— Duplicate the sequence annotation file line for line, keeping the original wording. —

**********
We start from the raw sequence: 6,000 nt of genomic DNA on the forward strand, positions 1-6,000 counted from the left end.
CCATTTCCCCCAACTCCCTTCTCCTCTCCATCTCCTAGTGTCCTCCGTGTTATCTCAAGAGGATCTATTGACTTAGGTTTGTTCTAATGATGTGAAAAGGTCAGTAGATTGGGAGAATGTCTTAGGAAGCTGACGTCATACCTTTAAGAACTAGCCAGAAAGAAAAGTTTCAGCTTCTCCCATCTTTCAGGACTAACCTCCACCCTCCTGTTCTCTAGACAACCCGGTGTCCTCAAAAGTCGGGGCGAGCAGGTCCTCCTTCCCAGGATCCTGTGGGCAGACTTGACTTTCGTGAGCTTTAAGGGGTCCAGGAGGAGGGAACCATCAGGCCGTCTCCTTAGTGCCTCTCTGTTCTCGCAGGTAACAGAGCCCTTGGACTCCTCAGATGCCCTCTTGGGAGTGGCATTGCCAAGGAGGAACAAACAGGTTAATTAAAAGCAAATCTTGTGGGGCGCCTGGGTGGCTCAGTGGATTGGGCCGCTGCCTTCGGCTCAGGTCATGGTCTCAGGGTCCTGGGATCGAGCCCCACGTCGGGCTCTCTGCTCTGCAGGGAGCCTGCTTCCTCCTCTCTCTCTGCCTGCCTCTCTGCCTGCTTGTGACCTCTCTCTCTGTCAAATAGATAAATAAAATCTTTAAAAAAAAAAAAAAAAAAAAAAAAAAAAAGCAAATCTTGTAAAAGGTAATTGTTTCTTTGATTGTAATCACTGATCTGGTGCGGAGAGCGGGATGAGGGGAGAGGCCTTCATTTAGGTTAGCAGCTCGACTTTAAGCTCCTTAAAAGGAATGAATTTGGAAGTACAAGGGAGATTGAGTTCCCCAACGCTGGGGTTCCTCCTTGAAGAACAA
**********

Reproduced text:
We start from the raw sequence: 6,000 nt of genomic DNA on the forward strand, positions 1-6,000 counted from the left end.
CCATTTCCCCCAACTCCCTTCTCCTCTCCATCTCCTAGTGTCCTCCGTGTTATCTCAAGAGGATCTATTGACTTAGGTTTGTTCTAATGATGTGAAAAGGTCAGTAGATTGGGAGAATGTCTTAGGAAGCTGACGTCATACCTTTAAGAACTAGCCAGAAAGAAAAGTTTCAGCTTCTCCCATCTTTCAGGACTAACCTCCACCCTCCTGTTCTCTAGACAACCCGGTGTCCTCAAAAGTCGGGGCGAGCAGGTCCTCCTTCCCAGGATCCTGTGGGCAGACTTGACTTTCGTGAGCTTTAAGGGGTCCAGGAGGAGGGAACCATCAGGCCGTCTCCTTAGTGCCTCTCTGTTCTCGCAGGTAACAGAGCCCTTGGACTCCTCAGATGCCCTCTTGGGAGTGGCATTGCCAAGGAGGAACAAACAGGTTAATTAAAAGCAAATCTTGTGGGGCGCCTGGGTGGCTCAGTGGATTGGGCCGCTGCCTTCGGCTCAGGTCATGGTCTCAGGGTCCTGGGATCGAGCCCCACGTCGGGCTCTCTGCTCTGCAGGGAGCCTGCTTCCTCCTCTCTCTCTGCCTGCCTCTCTGCCTGCTTGTGACCTCTCTCTCTGTCAAATAGATAAATAAAATCTTTAAAAAAAAAAAAAAAAAAAAAAAAAAAAAGCAAATCTTGTAAAAGGTAATTGTTTCTTTGATTGTAATCACTGATCTGGTGCGGAGAGCGGGATGAGGGGAGAGGCCTTCATTTAGGTTAGCAGCTCGACTTTAAGCTCCTTAAAAGGAATGAATTTGGAAGTACAAGGGAGATTGAGTTCCCCAACGCTGGGGTTCCTCCTTGAAGAACAA